She glides across the rippling water, cutting a striking profile in red, white and varnished teak against a Caribbean Sea backdrop straight out of a vintage postcard. Acadia, a 90-foot sailing yacht that grabbed the attention of the boating world even before it was launched last fall, embodies that European car-commercial ideal of power and luxury, speed and beauty. But to its owners, this vessel offers something more—an unhurried pace, a cocoon of comfort, a reminder of childhoods spent on the Gulf Coast.
A balance between classic marine style and sleek modernity is what keeps people talking about Acadia. Achieving such a status does not happen quickly, so even as layouts were being sketched and finishes were being selected, publications with names like MegaYacht News were taking cues from celebrity gossip rags to gush over leaked details about mast size and mahogany cabinetry.
“It was an incredible team effort involving naval architects at Hoek Design in the Netherlands, Ezra Smith yacht designers in Rhode Island, and Claasen Shipyards near Amsterdam,” says Baton Rouge-based interior designer Colleen Waguespack, who acted as a close advisor and design representative for the yacht’s owners throughout the process. “I had done three previous design projects for this couple, so when they first called about the yacht, I was so excited. They had a very clear vision for what they wanted—a yacht that they could take an active part in sailing and operating, with only a couple of additional crew members.”
Though Waguespack initially had visions of massive yachts “like floating hotels” with standalone furniture, she soon learned that the streamlined design of this watercraft would require a more exacting focus. “Every single solitary thing had to be built in,” she says. “Nothing could be arbitrary—there was no room for tchotchkes.”
That meant that she and the owners had to painstakingly select and size each element of each space below and above deck, all the while keeping in close communication with the design and construction partners across the country and across the Atlantic. Three-dimensional models were created of each space to allow viewing from every angle. Busy lifestyles and disparate time zones made in-person or even frequent telephone conversations difficult, so Waguespack and her clients turned to a surprising tool.
“Pinterest was really fabulous for a job like this,” she says. “I could pin every detail, right down to decanters and votives, and they could go in and make comments at their convenience.”
As items like the Hermes “Bleus d’Ailleurs” china and Christofle flatware were chosen, yacht designers would finalize plans for cabinets to be built to fit them perfectly. “There can’t be stacks of plates or silverware floating in a drawer,” Waguespack explains.
Another important consideration was the mix of varnished and painted wood throughout the yacht. “A boat like this is all about the woodwork and the detail,” she says. “It was a challenge to incorporate the modern touches that the owners wanted. We spent time modeling which surfaces to leave as the beautiful high-gloss wood and which to paint in order to make it feel fresher and more up to date.”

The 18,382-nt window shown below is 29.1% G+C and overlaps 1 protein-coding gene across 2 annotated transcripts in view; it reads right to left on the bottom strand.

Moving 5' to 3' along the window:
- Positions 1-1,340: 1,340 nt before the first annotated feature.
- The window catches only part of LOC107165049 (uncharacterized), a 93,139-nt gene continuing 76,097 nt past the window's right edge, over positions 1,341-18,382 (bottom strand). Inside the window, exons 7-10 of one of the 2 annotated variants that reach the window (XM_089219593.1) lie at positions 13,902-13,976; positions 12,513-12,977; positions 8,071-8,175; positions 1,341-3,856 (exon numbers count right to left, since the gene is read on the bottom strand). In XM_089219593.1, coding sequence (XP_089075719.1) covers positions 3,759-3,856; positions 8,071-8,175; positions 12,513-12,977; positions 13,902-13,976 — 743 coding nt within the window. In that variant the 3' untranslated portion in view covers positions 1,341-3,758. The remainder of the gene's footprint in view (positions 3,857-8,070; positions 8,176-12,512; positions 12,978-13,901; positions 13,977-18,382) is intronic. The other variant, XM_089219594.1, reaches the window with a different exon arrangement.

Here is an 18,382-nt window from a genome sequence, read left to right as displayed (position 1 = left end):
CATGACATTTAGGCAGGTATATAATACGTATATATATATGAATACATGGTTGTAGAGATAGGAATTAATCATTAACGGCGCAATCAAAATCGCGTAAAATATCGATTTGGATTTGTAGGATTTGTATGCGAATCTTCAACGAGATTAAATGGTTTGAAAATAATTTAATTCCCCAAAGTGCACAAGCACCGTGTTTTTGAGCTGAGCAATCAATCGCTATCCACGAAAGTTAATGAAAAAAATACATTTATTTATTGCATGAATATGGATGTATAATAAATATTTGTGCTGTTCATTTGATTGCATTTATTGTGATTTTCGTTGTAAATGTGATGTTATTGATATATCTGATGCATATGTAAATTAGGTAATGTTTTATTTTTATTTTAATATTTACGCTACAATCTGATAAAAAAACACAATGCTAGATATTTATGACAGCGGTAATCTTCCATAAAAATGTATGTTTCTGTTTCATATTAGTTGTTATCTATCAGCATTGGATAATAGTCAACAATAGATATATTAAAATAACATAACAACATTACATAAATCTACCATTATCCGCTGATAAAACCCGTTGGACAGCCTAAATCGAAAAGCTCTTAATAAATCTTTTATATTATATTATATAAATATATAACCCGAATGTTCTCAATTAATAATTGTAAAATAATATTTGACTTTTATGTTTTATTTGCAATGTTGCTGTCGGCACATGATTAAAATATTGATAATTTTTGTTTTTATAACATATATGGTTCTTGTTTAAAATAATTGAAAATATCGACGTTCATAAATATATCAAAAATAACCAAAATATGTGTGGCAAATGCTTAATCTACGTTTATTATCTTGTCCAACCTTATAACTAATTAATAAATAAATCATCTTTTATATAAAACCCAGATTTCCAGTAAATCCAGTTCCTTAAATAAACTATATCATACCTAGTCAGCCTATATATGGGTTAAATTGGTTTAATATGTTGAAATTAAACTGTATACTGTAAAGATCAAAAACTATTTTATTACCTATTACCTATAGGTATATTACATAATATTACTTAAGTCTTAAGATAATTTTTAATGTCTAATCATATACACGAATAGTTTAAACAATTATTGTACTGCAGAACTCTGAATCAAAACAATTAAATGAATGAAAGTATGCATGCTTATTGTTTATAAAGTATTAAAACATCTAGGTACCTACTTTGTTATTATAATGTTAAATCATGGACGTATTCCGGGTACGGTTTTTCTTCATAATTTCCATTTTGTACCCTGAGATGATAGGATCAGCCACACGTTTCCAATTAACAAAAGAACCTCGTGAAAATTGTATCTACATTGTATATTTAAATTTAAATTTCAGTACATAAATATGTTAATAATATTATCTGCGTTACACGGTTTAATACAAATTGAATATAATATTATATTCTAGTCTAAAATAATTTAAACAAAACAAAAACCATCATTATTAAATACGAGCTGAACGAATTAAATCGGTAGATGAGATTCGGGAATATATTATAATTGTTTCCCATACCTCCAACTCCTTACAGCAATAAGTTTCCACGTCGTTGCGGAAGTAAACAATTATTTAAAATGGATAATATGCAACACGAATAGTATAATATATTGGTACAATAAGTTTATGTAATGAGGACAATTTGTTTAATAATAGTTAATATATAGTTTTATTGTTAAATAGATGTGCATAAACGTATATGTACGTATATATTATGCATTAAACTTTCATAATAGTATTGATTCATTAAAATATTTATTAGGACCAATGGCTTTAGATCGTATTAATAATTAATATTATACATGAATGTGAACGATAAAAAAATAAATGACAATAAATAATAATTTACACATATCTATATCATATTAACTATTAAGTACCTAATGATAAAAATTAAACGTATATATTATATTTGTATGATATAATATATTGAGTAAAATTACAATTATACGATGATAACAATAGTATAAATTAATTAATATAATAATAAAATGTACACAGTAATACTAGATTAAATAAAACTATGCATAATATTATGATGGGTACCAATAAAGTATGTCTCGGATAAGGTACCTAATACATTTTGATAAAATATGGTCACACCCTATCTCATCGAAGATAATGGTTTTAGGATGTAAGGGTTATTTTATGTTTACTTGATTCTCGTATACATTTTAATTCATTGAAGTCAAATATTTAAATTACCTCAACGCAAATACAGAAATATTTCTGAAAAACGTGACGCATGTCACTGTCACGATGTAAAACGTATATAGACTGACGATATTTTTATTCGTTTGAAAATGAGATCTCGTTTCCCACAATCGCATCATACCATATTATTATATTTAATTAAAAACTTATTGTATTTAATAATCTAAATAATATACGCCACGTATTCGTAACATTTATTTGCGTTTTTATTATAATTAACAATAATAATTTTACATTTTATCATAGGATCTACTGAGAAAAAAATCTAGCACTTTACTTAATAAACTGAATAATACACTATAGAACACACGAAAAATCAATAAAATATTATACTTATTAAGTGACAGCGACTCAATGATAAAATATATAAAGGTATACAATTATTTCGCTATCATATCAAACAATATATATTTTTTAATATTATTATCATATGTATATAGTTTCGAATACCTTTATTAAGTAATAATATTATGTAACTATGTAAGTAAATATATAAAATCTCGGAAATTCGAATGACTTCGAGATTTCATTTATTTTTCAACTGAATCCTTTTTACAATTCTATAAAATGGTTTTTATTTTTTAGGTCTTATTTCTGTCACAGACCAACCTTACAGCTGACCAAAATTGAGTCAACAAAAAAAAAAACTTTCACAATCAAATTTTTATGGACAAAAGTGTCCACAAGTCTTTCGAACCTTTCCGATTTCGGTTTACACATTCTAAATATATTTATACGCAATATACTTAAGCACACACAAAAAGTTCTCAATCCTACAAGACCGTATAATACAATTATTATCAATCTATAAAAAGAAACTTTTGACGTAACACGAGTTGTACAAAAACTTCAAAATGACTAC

The list of design decisions ranged from the highly visible like those gorgeous woods to the more miniscule, including the stitching on leather trash cans and monograms on guest towels. Waguespack used a neutral color palette with classic blue accents below deck, while above-deck spaces were outfitted with red accents inspired by a brilliant red and white sail and the red on the hull. Everyday placemats were sourced from Custom Linens in Baton Rouge. Meanwhile, the owners made multiple trips to the Dutch shipyard to monitor the building process. “Everything was thought through,” Waguespack says.
Though this yacht was designed to be able to sail in far-flung corners of the world, Waguespack sought to include decorative elements that would recall the owners’ Gulf Coast roots. A silvery leaf-motif painting by Slidell artist George Dunbar was chosen to hang above a banquette in the salon, the living area adjacent to the galley. For the master stateroom, she commissioned a painting by Mobile, Alabama, artist Susan Downing-White that features a fisherman casting a net in a marshy landscape. Works by both of these artists also hang in the yacht owners’ main residence, giving these pieces even more of a link to back home.
Now complete, the yacht is operated by a full-time captain and first mate, with the owners and their family members and friends sailing along as often as schedules permit. A chef prepares meals for the family and guests, with all menus and quantities precisely planned. But it isn’t always about a life of languid leisure onboard. In February, Acadia’s owners entered her in the Antigua Superyacht Challenge, and with help from a crew of experienced sailors, they earned second place in the weeklong competition. Streaking through the waves or bobbing in the breeze—this is the ebb and flow of life on the water.
“I think they’re really having fun with it,” Waguespack says, “both using it and sharing it with others.”